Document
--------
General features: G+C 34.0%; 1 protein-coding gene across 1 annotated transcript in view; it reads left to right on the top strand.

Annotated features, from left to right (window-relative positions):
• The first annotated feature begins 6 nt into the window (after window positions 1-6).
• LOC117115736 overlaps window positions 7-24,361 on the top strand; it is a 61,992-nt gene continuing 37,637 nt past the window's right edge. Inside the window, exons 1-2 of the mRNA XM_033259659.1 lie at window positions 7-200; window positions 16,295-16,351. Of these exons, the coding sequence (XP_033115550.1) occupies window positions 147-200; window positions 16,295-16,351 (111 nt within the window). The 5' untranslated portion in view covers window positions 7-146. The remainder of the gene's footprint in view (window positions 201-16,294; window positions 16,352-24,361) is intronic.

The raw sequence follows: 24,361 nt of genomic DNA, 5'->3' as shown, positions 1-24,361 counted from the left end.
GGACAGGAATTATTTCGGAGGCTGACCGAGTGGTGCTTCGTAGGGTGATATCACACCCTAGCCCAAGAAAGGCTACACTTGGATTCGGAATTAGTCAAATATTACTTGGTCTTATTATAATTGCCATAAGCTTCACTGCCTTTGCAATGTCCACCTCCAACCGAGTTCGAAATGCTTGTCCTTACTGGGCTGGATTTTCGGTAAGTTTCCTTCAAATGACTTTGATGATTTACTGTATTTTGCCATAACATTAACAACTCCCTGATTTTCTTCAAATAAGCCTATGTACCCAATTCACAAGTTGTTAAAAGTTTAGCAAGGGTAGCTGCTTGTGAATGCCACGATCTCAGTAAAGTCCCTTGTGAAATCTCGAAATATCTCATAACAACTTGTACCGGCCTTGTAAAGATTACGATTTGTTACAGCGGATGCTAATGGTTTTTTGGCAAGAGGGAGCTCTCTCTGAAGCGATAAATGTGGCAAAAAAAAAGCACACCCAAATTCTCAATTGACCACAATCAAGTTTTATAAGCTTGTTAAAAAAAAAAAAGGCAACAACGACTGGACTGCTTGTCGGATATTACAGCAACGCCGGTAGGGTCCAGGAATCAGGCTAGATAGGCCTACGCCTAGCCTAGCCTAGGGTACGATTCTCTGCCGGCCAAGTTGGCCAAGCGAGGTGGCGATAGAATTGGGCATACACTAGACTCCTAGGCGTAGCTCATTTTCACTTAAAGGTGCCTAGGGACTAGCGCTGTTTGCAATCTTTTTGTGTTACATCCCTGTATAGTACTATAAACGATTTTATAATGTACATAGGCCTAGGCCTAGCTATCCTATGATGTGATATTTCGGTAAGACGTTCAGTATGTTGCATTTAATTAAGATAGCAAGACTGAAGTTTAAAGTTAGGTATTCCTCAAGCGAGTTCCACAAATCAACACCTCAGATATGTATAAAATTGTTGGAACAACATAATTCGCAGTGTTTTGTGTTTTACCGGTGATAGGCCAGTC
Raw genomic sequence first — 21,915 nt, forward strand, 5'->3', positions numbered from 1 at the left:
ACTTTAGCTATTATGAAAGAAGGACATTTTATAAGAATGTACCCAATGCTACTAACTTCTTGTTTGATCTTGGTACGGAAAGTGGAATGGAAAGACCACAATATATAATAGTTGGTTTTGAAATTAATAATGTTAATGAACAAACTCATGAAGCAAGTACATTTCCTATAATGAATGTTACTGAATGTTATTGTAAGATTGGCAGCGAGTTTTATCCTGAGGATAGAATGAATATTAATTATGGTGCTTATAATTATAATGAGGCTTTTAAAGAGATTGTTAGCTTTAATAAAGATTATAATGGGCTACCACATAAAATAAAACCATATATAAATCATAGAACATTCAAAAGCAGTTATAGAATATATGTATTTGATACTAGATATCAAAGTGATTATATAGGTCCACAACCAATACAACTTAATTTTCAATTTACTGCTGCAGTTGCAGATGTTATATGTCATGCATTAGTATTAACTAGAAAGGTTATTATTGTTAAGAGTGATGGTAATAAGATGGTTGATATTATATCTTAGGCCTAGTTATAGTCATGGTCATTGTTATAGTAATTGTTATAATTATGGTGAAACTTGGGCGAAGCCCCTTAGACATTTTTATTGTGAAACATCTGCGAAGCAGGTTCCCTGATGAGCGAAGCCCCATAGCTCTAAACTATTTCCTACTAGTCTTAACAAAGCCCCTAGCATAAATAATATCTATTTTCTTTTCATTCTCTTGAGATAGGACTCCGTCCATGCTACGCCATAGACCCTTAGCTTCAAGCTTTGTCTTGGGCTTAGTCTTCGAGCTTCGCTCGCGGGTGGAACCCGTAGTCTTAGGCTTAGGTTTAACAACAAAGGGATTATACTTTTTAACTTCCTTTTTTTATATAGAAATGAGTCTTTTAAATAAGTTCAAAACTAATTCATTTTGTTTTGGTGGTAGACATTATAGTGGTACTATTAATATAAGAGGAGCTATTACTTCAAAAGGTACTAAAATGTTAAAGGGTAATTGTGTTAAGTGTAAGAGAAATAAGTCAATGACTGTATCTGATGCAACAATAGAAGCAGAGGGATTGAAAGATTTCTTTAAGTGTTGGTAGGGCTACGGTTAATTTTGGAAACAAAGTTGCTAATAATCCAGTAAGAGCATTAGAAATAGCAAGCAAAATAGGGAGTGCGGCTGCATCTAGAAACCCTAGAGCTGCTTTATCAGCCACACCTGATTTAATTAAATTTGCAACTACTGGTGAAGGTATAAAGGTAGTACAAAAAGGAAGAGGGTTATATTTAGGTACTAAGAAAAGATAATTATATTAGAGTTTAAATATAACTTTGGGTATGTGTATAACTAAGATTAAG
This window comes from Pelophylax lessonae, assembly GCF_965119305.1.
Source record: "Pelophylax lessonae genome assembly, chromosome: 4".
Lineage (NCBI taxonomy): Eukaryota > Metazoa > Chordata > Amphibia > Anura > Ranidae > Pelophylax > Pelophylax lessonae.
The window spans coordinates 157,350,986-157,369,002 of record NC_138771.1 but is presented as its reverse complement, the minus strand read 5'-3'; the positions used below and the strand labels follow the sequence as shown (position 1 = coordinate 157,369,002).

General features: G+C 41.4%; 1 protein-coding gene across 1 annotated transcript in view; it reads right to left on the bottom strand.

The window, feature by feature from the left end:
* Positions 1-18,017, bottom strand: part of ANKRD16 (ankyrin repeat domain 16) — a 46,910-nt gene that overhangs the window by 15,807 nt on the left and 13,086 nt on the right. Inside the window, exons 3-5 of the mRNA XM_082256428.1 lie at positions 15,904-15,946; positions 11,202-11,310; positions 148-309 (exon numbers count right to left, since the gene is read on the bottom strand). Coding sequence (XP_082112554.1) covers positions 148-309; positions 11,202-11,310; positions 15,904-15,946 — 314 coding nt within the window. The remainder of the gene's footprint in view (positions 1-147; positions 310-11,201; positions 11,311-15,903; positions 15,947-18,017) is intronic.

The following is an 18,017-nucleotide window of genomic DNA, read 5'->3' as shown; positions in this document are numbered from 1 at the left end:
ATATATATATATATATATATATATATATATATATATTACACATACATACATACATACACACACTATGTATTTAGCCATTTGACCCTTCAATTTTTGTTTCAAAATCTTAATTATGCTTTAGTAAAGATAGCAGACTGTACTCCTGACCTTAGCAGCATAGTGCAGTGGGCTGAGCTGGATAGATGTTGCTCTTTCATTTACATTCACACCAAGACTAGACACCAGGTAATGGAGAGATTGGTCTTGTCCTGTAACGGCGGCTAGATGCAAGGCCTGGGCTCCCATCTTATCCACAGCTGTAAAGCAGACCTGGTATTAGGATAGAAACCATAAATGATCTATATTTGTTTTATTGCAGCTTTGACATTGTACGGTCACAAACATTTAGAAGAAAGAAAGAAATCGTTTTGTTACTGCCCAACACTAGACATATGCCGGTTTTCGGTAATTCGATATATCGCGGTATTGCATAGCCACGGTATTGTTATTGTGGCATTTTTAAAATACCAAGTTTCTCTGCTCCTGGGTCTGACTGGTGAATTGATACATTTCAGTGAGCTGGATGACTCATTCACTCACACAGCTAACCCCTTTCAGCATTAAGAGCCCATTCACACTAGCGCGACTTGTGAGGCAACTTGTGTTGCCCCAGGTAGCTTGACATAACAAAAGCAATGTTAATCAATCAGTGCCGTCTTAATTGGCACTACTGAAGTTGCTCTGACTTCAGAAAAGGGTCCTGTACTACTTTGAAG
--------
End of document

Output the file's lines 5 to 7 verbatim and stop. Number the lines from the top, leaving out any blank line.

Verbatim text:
The raw sequence follows: 24,361 nt of genomic DNA, 5'->3' as shown, positions 1-24,361 counted from the left end.
GGACAGGAATTATTTCGGAGGCTGACCGAGTGGTGCTTCGTAGGGTGATATCACACCCTAGCCCAAGAAAGGCTACACTTGGATTCGGAATTAGTCAAATATTACTTGGTCTTATTATAATTGCCATAAGCTTCACTGCCTTTGCAATGTCCACCTCCAACCGAGTTCGAAATGCTTGTCCTTACTGGGCTGGATTTTCGGTAAGTTTCCTTCAAATGACTTTGATGATTTACTGTATTTTGCCATAACATTAACAACTCCCTGATTTTCTTCAAATAAGCCTATGTACCCAATTCACAAGTTGTTAAAAGTTTAGCAAGGGTAGCTGCTTGTGAATGCCACGATCTCAGTAAAGTCCCTTGTGAAATCTCGAAATATCTCATAACAACTTGTACCGGCCTTGTAAAGATTACGATTTGTTACAGCGGATGCTAATGGTTTTTTGGCAAGAGGGAGCTCTCTCTGAAGCGATAAATGTGGCAAAAAAAAAGCACACCCAAATTCTCAATTGACCACAATCAAGTTTTATAAGCTTGTTAAAAAAAAAAAAGGCAACAACGACTGGACTGCTTGTCGGATATTACAGCAACGCCGGTAGGGTCCAGGAATCAGGCTAGATAGGCCTACGCCTAGCCTAGCCTAGGGTACGATTCTCTGCCGGCCAAGTTGGCCAAGCGAGGTGGCGATAGAATTGGGCATACACTAGACTCCTAGGCGTAGCTCATTTTCACTTAAAGGTGCCTAGGGACTAGCGCTGTTTGCAATCTTTTTGTGTTACATCCCTGTATAGTACTATAAACGATTTTATAATGTACATAGGCCTAGGCCTAGCTATCCTATGATGTGATATTTCGGTAAGACGTTCAGTATGTTGCATTTAATTAAGATAGCAAGACTGAAGTTTAAAGTTAGGTATTCCTCAAGCGAGTTCCACAAATCAACACCTCAGATATGTATAAAATTGTTGGAACAACATAATTCGCAGTGTTTTGTGTTTTACCGGTGATAGGCCAGTC
Raw genomic sequence first — 21,915 nt, forward strand, 5'->3', positions numbered from 1 at the left: